We have been out and about a little during the three weeks since my last post, including a trip to the nearest IKEA so that I could roll the contents of my wallet up into a ball and hurl it into a till. As a side consequence we were also able to stock up on new household and baby stuff.

I always – always – begin a trip to IKEA in optimistic frame of mind. And I always end it slightly harassed by the number of people who have indulged in free-form jazz movement or wanton interpretive consumer dance around the store. And a tad dismayed by the hit my bank balance has taken. You think it’s the £82-er that killed you – but those £7 bargains and £27 essentials really add up, don’t they?

When I was a child I loved stationery shops. I loved the piles of pencils and the never-ending displays of softback and hardback notebooks. I loved binders and rulers and rubbers and biros. I loved the distilled smell of the forest carried by the towers of reams of paper and card.

I was deeply impressed by any large accumulation of these seemingly mundane things. I think some of that sense of wonder has carried over into adult life, and since I was a teenager I have been getting more-or-less the same kick in record shops (though the contents of those are hardly ever mundane).

There has been residue available for domestic life, too, as that pleasurable feeling has also spilled over into any IKEA time.

Mooching around the baby section on this most recent visit, a display of LOCKIG really attracted me. I did consider, though, that whoever is paid to devise the names for IKEA products truly ‘bottled it’ by only nearly coming up with LOG-something for the potty. Close, but no cigar…

I do really like IKEA.

The fact that there are relatively inexpensive storage options or clever little ‘life hacks’ readily available really appeals to the part of my brain which longs for organisation and neatness and efficiency. What would probably be described as the semi-autistic part. Tweaks and solutions to make home life better satisfy me greatly.

Though it was not actually from IKEA, a lazy susan I recently bought for the sauce bottles and pickle jars on one of the shelves in our new fridge regularly makes me nod in weeping appreciation of its simple cleverness and for the way it has elevated my quality of life.

I like what seems to be the Swedish aesthetic, and the Scandinavian way of considering design and form and function and how they should be employed to serve us. Though I am probably wrong, I applaud my assumption that Scandinavians deliberately work on these fixes so that the seconds-per-day saved up can snowball into a great wadge of time better spent in wintry brooding, existential musing and staring off into the middle distance thinking about Agnetha.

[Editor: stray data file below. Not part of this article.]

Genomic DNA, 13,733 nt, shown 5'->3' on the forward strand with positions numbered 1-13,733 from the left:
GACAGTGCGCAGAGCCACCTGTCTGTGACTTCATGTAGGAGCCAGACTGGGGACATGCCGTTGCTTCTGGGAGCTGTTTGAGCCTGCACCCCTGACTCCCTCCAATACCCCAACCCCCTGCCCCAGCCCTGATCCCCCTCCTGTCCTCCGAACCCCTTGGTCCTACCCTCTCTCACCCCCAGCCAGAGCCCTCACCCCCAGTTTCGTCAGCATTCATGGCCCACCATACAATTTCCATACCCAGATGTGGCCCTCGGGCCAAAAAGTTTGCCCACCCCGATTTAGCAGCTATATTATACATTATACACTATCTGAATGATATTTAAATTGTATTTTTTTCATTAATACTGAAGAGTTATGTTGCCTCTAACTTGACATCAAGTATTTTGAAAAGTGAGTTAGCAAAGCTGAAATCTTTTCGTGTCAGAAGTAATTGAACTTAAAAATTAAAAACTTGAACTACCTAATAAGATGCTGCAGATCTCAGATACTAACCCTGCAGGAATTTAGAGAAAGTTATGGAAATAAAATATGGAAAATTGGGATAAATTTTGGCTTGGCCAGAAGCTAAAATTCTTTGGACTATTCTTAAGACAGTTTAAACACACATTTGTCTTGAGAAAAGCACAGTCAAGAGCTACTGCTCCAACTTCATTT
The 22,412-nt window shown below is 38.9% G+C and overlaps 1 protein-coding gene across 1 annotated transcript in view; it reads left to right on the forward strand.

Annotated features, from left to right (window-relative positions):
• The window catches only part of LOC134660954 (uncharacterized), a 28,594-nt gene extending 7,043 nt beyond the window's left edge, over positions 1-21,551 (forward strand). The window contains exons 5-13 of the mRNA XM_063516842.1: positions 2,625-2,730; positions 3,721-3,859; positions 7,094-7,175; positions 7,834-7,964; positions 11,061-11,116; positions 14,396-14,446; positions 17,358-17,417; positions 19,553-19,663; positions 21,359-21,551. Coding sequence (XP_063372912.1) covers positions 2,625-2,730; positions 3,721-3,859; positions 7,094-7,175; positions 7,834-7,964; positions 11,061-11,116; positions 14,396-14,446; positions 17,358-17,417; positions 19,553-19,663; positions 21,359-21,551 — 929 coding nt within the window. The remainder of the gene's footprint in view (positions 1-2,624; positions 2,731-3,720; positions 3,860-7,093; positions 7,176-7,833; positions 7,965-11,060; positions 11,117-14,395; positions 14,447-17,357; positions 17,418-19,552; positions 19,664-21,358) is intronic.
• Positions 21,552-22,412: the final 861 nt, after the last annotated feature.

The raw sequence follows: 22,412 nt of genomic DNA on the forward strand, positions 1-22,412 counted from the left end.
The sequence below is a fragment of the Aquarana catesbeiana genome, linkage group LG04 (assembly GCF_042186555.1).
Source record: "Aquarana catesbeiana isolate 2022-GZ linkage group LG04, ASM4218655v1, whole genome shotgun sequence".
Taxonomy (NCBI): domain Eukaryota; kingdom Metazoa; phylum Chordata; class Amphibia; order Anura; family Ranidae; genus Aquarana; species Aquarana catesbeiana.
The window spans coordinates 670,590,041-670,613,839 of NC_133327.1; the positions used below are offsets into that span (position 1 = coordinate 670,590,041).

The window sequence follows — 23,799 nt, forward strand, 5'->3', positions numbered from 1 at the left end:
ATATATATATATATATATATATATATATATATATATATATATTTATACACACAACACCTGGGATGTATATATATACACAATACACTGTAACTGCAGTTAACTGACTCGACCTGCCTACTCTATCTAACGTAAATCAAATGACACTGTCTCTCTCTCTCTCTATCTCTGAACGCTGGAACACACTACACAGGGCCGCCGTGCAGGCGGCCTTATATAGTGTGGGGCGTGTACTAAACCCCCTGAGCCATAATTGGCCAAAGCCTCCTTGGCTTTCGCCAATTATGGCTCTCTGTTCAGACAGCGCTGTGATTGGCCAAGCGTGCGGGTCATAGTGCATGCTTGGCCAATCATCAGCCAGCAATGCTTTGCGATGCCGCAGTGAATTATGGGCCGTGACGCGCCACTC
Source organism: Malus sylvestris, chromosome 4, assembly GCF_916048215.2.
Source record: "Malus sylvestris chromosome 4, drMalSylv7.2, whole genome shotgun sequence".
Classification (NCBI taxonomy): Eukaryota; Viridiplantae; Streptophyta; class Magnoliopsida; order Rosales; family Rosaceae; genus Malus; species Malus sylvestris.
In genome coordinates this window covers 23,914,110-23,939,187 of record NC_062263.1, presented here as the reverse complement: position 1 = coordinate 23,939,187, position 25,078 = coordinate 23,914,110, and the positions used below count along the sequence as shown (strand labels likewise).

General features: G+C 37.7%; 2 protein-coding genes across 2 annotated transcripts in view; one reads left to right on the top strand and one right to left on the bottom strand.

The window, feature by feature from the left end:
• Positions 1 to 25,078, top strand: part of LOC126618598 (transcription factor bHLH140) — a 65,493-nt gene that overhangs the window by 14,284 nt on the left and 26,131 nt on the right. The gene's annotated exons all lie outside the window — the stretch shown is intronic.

This latest trip to IKEA resulted in a reasonable yield.

Some floor-to-ceiling shelving for the dining room, so that we can move our books and plants and other stuff up, creating space lower down for toys and so on. A baby bath and other plastic accessories – though a friend recently told me she only once engaged with ‘the faff’ of the baby bath she had bought, and soon opted for the bathroom sink instead. At least I presume she said bath, and not Lockig. Plus a couple of bags of meatballs.

Perhaps the most remarkable part of this recent IKEA visit was that, after keeping her powder dry for months, my wife played the pregnancy card for the very first time.

After we’d loaded up my car with our three hundred quid’s worth of purchases, she realised she needed to pee. I nearly had at the till, when the total came in. But that’s a digression. Making our way back to the entrance of the store, we were dismayed to see that the queue to get in now stretched around the car park. It looked like, in my estimation, a forty-five minute wait so I told her an hour.

Initially in a slight flap about it, my wife followed my twin suggestions to i) calm down, and ii) ask a member of staff whether she could jump the queue and use the loo. Of course, it is now the 21st-century and civilised behaviour has reached even us up here in the north of England, so the member of staff could not have been more helpful.

It did seem to take a slightly dramatic turn, though.

Into his walkie-talkie: “Security, Door One to control. All units… Stand down and stand back! Pregnant lady coming through. She needs a piss. I repeat, a piss. P for panda, I for IKEA, SS for Hitler. Over…” and he marched my wife straight through the ‘special door’, with his arm up to shield her from the coronavirus being spat out by the hoard of baying peasants in the queue. “Leave off, you rotten beasts”…

I waited in the car. When she returned to it, ten or so minutes later, I told her that I think her pregnancy is a superpower.

When I really think about it, though, and think about how her body is changing daily and how she copes with that and with the accompanying mental and emotional shifts and demands with customary great fortitude and earnestness, I realise it is just one of many.